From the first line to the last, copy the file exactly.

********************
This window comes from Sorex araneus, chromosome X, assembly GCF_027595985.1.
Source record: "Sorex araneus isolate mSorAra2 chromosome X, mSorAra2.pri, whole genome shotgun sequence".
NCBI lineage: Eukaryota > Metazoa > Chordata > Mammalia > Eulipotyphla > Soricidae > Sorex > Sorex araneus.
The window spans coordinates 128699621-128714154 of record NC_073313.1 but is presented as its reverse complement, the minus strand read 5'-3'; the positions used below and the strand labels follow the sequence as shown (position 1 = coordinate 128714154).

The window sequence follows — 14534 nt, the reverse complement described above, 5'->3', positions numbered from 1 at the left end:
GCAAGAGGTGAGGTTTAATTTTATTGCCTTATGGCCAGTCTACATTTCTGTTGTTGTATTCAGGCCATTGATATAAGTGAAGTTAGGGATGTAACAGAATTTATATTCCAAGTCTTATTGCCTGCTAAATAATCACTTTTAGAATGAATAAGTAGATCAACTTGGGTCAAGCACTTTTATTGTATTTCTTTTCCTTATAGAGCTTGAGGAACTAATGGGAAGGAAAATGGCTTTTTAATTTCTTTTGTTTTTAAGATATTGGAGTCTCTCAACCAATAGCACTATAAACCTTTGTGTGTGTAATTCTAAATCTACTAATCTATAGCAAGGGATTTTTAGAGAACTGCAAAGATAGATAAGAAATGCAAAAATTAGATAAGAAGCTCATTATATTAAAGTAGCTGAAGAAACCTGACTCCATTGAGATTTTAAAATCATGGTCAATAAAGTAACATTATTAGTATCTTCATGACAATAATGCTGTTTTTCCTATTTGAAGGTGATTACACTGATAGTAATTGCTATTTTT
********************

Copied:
This window comes from Sorex araneus, chromosome X, assembly GCF_027595985.1.
Source record: "Sorex araneus isolate mSorAra2 chromosome X, mSorAra2.pri, whole genome shotgun sequence".
NCBI lineage: Eukaryota > Metazoa > Chordata > Mammalia > Eulipotyphla > Soricidae > Sorex > Sorex araneus.
The window spans coordinates 128699621-128714154 of record NC_073313.1 but is presented as its reverse complement, the minus strand read 5'-3'; the positions used below and the strand labels follow the sequence as shown (position 1 = coordinate 128714154).

The window sequence follows — 14534 nt, the reverse complement described above, 5'->3', positions numbered from 1 at the left end:
GCAAGAGGTGAGGTTTAATTTTATTGCCTTATGGCCAGTCTACATTTCTGTTGTTGTATTCAGGCCATTGATATAAGTGAAGTTAGGGATGTAACAGAATTTATATTCCAAGTCTTATTGCCTGCTAAATAATCACTTTTAGAATGAATAAGTAGATCAACTTGGGTCAAGCACTTTTATTGTATTTCTTTTCCTTATAGAGCTTGAGGAACTAATGGGAAGGAAAATGGCTTTTTAATTTCTTTTGTTTTTAAGATATTGGAGTCTCTCAACCAATAGCACTATAAACCTTTGTGTGTGTAATTCTAAATCTACTAATCTATAGCAAGGGATTTTTAGAGAACTGCAAAGATAGATAAGAAATGCAAAAATTAGATAAGAAGCTCATTATATTAAAGTAGCTGAAGAAACCTGACTCCATTGAGATTTTAAAATCATGGTCAATAAAGTAACATTATTAGTATCTTCATGACAATAATGCTGTTTTTCCTATTTGAAGGTGATTACACTGATAGTAATTGCTATTTTT